Calibers
Home Up Bench Rest Silhouette Sporting/Varmint Rifle Action Calibers Pricing Schuetzen

We can chamber our rifles for most of the commonly used single shot cartridges. We do not build rifles for rimless cartridges. We do have other reamers which are not listed below, so please contact us if you are looking for something specific. We will add other calibers as demand warrants, and can usually rent reamers for an extra charge. Click on the list items or scroll down for additional information about these calibers.

bullet.17 CCM
bullet.22 Short
bullet.22 Long Rifle
bullet.22 Hornet
bullet.22 K-Hornet
bullet.22-10 Maynard XLCF
bullet.22 WCF (.22-13-45)
bullet.22 Winchester Rimfire Magnum
bullet.222 Remington Rimmed
bullet.22 Lovell 2R
bullet.22 Mashburn Bee
bullet.225 Winchester
bullet.25 Hornet
bullet.25-20 Single Shot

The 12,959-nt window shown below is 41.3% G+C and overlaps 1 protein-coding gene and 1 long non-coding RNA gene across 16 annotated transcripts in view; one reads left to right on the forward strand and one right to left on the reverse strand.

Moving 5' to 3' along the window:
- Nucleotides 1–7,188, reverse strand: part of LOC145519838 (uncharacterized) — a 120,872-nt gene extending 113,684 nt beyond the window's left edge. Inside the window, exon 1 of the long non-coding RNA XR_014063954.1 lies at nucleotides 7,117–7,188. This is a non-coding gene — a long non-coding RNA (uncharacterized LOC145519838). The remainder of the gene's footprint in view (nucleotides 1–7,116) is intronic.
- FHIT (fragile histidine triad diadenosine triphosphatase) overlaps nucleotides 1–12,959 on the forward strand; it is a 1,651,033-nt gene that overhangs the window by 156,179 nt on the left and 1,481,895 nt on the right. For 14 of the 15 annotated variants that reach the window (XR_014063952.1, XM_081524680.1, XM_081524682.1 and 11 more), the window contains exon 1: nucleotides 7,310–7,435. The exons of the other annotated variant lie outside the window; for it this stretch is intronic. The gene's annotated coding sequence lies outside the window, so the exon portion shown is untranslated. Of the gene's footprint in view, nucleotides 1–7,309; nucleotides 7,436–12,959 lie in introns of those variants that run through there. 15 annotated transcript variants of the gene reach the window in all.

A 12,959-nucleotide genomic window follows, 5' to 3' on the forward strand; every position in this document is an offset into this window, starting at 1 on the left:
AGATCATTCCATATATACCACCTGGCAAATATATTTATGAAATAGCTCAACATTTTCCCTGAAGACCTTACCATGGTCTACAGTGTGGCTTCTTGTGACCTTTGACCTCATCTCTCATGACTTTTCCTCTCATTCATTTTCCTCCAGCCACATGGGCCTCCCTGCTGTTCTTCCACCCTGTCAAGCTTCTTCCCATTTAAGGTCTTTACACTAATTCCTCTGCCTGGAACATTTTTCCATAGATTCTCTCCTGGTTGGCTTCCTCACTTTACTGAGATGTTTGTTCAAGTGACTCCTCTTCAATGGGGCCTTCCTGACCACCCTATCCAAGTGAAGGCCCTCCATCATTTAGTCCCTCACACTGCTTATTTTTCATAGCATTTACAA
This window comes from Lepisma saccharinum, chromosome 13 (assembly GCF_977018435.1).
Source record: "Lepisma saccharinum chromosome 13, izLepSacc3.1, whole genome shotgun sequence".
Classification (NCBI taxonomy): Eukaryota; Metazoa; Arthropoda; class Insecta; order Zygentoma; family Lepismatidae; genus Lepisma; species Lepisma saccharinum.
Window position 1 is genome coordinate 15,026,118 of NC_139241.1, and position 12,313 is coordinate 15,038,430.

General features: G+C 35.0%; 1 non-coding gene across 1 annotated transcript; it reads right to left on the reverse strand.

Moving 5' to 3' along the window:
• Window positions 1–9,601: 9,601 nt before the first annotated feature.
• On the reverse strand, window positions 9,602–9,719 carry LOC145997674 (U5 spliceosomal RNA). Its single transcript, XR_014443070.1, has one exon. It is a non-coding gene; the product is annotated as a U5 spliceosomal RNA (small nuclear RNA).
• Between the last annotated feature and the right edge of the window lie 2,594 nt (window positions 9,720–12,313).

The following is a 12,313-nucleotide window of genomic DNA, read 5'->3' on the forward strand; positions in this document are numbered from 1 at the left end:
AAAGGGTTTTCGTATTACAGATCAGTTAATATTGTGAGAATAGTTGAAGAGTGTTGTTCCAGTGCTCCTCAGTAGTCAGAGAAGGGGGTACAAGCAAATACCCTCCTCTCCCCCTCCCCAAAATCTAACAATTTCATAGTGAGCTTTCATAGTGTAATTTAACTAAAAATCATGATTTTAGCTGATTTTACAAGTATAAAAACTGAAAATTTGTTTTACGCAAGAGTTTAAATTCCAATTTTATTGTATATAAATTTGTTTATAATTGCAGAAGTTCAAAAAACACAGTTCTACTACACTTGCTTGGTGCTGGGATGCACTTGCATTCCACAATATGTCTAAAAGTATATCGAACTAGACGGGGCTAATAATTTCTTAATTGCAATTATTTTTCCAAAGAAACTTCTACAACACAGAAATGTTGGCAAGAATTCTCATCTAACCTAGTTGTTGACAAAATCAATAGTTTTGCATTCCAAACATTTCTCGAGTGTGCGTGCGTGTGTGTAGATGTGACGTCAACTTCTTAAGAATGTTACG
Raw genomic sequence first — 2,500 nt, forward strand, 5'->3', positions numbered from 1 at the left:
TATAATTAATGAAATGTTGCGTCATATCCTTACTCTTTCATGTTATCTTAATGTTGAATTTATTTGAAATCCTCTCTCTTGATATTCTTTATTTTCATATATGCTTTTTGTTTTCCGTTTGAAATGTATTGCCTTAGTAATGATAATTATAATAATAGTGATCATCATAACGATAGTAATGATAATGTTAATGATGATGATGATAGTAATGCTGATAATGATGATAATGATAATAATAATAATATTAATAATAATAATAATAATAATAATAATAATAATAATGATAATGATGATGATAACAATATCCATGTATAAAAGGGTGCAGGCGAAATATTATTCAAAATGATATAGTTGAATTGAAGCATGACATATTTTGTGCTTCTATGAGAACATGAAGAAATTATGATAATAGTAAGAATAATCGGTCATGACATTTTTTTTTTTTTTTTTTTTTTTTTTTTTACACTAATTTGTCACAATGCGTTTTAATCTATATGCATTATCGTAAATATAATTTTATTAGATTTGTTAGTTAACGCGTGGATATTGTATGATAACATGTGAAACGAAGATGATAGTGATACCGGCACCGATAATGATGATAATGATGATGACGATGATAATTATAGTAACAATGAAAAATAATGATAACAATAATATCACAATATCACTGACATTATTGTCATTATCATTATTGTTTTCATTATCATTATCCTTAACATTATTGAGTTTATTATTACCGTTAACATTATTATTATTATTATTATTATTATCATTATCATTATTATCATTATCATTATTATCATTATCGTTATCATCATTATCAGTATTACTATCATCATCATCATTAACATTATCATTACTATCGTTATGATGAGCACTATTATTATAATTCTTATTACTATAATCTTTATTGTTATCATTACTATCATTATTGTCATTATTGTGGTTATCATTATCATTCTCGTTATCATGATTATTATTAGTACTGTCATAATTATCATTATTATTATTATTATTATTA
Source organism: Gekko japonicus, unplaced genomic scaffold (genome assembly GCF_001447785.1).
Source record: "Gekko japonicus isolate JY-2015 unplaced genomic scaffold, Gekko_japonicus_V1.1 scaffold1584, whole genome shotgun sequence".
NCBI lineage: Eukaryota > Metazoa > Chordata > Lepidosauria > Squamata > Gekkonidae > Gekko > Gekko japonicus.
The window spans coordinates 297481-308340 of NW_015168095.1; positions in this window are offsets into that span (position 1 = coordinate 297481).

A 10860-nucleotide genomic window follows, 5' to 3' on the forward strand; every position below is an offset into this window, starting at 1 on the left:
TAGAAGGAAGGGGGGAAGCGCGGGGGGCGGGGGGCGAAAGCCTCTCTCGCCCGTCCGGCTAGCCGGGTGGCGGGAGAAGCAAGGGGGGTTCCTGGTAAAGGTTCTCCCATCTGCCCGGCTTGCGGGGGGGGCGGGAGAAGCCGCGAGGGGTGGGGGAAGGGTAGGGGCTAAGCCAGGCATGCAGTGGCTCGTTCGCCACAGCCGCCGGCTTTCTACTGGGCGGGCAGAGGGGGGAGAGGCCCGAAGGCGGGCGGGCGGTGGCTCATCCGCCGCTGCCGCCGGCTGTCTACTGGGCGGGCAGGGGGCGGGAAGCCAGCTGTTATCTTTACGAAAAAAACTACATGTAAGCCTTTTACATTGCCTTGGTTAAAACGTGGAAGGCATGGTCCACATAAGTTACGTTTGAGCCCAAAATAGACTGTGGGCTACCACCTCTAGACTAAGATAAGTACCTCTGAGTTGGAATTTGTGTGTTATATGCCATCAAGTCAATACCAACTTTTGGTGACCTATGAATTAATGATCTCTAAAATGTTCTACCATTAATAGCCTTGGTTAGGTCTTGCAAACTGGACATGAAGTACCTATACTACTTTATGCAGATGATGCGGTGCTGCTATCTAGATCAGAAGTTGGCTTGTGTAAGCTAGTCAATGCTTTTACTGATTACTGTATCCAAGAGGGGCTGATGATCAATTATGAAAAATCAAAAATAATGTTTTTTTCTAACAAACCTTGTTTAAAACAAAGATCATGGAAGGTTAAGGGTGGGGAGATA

bullet.25 WCF
bullet.25-21
bullet.28-30 Stevens
bullet.30 WCF (.30-30)
bullet.30-40 Krag
bullet.32-20 Winchester
bullet32-20 CPA (similar to the traditional .32-20 but with a .321" diameter barrel)
bullet.32-222R
bullet.32 Miller Short
bullet.32-40 Ballard (.32-40 Winchester)
bullet.348 Winchester
bullet.33-40
bullet.357 MAX
bullet8.15X46R
bullet.348
bullet.38-50
bullet.38-55
bullet.38-56
bullet.40-60 Maynard
bullet.40-65 Winchester
bullet.40-70 Sharps Straight
bullet.40-90 Sharps Straight
bullet.45-70
bullet.45-90
bullet.45-100
bullet.45-110
bullet7-30 Waters
bulletothers.